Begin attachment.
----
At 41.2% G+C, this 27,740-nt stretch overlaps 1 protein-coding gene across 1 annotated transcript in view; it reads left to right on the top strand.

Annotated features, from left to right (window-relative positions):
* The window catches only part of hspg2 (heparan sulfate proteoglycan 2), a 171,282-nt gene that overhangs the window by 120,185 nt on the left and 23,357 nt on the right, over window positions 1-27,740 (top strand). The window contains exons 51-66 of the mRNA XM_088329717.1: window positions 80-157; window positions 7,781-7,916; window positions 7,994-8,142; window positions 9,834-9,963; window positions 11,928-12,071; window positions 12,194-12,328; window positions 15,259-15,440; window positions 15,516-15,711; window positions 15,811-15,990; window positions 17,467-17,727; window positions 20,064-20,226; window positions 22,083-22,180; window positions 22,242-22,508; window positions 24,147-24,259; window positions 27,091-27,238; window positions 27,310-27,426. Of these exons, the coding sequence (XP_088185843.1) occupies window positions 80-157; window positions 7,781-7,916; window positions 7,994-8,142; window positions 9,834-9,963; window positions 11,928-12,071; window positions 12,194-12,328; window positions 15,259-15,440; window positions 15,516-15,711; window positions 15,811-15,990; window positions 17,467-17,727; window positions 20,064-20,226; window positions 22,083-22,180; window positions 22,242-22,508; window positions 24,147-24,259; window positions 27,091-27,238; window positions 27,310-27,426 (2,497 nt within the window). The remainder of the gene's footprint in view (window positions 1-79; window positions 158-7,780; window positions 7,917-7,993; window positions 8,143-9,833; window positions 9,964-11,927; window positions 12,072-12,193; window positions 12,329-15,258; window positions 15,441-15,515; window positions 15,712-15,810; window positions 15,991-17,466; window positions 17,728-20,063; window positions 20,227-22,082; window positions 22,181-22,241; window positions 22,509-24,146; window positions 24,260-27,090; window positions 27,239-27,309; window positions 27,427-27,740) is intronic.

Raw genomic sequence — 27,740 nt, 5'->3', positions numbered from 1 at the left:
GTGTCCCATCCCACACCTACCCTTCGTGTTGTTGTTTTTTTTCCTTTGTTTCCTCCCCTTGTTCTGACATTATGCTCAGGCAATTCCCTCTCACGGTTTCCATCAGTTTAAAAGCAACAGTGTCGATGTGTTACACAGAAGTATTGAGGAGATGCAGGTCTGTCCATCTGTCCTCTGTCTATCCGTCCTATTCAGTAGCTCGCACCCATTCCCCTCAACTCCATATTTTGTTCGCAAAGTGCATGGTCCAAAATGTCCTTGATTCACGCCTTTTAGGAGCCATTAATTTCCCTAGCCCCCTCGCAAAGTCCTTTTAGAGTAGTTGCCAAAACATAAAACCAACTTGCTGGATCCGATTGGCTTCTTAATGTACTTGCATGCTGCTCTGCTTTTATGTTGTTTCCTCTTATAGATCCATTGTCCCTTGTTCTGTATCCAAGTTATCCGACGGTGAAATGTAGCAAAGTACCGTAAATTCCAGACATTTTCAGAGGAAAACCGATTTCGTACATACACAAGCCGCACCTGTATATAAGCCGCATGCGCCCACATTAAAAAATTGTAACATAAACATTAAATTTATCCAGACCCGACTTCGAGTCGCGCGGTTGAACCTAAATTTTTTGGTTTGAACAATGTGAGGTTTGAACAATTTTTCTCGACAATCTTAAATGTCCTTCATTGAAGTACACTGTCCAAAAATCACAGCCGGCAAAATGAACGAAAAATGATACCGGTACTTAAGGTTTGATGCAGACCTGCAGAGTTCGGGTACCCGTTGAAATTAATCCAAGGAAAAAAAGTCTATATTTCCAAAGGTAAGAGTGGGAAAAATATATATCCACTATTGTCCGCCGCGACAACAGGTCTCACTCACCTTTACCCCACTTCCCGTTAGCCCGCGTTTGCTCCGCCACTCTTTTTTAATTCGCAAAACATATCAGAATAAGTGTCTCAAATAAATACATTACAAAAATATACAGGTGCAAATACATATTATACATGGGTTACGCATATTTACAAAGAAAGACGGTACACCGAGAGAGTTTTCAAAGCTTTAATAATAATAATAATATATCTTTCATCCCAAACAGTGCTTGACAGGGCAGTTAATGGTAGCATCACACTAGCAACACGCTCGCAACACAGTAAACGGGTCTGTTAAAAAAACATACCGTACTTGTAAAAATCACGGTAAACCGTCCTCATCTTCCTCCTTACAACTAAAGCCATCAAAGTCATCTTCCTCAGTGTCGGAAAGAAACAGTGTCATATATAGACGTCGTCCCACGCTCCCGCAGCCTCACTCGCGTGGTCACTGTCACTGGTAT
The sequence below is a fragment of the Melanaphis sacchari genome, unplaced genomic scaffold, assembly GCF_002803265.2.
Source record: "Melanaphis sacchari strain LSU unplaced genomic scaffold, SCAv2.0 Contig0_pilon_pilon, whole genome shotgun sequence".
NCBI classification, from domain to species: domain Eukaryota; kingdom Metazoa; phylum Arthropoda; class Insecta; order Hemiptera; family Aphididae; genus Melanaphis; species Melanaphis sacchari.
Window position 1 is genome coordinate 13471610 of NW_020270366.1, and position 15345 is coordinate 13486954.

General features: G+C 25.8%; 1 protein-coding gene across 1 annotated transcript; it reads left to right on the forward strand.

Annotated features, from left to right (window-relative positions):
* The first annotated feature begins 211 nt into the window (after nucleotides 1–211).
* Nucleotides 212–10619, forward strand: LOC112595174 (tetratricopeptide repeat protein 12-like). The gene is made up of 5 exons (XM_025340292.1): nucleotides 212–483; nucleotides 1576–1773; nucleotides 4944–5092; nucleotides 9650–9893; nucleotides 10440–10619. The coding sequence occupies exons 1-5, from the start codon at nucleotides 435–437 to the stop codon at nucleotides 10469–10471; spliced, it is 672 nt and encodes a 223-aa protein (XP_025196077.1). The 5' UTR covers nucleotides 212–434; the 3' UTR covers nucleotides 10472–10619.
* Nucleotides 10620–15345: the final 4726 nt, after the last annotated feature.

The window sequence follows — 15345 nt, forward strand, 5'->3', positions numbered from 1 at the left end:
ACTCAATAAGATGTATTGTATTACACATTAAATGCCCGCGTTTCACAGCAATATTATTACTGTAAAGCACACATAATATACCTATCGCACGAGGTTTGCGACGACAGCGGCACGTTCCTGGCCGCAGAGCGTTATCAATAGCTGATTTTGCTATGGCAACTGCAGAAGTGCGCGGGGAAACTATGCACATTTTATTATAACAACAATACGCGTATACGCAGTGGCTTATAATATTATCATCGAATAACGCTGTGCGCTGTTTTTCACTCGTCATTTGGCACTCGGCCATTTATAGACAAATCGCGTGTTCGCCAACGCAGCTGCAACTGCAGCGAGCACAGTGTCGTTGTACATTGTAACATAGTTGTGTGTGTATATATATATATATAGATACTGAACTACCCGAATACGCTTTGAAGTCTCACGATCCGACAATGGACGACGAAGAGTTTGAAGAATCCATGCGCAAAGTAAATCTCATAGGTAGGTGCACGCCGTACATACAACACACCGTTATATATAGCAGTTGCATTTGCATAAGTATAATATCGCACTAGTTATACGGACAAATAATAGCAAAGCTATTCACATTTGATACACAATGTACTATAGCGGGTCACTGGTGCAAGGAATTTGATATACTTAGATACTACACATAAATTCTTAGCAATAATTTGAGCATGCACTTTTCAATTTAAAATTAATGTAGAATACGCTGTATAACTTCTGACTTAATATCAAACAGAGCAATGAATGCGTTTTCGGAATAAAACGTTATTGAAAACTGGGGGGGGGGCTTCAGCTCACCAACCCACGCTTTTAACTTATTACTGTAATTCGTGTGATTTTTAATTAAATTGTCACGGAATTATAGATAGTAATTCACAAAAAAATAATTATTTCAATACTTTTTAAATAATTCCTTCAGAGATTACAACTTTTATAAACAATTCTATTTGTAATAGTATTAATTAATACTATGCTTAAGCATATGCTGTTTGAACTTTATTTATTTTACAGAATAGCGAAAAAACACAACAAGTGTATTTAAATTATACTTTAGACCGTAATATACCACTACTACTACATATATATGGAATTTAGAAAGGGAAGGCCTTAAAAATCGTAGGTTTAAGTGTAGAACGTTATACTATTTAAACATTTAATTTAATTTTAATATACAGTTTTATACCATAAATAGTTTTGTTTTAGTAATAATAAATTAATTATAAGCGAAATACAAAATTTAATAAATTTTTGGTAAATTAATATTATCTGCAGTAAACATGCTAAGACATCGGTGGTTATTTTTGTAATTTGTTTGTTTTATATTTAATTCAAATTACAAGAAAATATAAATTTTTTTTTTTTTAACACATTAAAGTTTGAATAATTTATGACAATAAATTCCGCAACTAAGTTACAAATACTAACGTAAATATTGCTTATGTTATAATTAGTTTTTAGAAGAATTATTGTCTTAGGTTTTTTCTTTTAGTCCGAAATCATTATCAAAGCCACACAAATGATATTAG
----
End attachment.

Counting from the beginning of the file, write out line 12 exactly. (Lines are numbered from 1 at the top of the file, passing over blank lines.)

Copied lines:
* The first annotated feature begins 211 nt into the window (after nucleotides 1–211).